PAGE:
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dma and mutex problems - is it worth perservering

PostPosted: Tue Oct 23, 2018 10:38 am
by nickoppen

I'm having a final push to get my image processing framework written. I want to have each core processing 1 sixteenth of the image blocked down into work units that will fit inside the core's memory. While one work unit is being processed I want to use dma to transfer the next one so it is available when the processing on the previous one is done. I'm trying to use e_mutex_lock and e_mutex_unlock to coordinate the processing and the dma. My code is here:

I've posted some questions previously about issues I'm having with dma and there have been some vague mentions of "hardware errata" possibly being responsible for the dma stalling. Now that I'm using e_mutex_(un)lock the problems seem to be getting worse.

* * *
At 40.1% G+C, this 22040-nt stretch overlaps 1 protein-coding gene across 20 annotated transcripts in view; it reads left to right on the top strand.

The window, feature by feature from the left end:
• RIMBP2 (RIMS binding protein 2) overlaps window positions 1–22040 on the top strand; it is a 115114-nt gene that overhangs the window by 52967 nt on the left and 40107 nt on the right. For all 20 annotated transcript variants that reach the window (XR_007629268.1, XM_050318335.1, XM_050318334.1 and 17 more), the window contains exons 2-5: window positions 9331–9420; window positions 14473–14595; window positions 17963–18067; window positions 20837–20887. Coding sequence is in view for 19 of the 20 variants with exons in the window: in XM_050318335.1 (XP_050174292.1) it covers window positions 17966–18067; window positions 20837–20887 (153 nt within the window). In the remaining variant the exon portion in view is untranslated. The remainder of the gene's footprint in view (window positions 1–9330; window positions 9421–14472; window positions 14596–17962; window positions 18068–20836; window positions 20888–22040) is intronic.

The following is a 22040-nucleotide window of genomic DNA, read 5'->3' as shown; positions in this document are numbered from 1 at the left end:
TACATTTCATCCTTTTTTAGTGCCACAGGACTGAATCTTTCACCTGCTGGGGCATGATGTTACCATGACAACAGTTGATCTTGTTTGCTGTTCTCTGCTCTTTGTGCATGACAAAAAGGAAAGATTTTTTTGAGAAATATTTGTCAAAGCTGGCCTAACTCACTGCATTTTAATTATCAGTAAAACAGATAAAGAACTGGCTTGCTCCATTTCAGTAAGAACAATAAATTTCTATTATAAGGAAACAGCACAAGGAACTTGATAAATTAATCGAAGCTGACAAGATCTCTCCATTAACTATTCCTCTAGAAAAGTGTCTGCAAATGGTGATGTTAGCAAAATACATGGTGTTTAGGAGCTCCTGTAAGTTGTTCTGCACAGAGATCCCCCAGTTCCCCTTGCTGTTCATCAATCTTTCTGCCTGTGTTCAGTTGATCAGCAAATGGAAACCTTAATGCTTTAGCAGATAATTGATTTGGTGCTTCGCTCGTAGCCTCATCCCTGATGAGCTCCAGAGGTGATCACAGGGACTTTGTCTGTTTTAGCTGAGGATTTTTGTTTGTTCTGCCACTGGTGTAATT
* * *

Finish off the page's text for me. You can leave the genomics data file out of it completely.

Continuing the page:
I also have noticed that there does not seem to be any examples of e_mutex_lock on git hub or in the parallella examples.

Is it worth persevering with dma and e_mutex?


Re: dma and mutex problems - is it worth perservering

PostPosted: Mon Oct 29, 2018 3:47 pm
by jar
From personal experience, using the DMA engine directly in code is technically challenging. There's latency in kicking off the DMA operation compared to simply dereferencing a remote address. With an optimized remote memory copy, performance is often better than DMA. This is partly because the DMA hardware errata limits performance to less than half of what it should be. Data must also be carefully located to take advantage of asynchronous compute and memory movement.

So, I would avoid DMA.

Re: dma and mutex problems - is it worth perservering

PostPosted: Tue Oct 30, 2018 5:56 am
by nickoppen
Thanks James,

That's a pity because if the combination would have been great.

Your post actually explains something else I've seen, a small chunk of data missing at the end of the array after the DMA interrupt has fired.

I'll give your OpenSHMEM a go. I've been (slowly) writing an image processing system for a blog post about COPRTHR-2 but I was reluctant to talk about code that doesn't always work and add a caveat "ignore the DMA - it's flaky".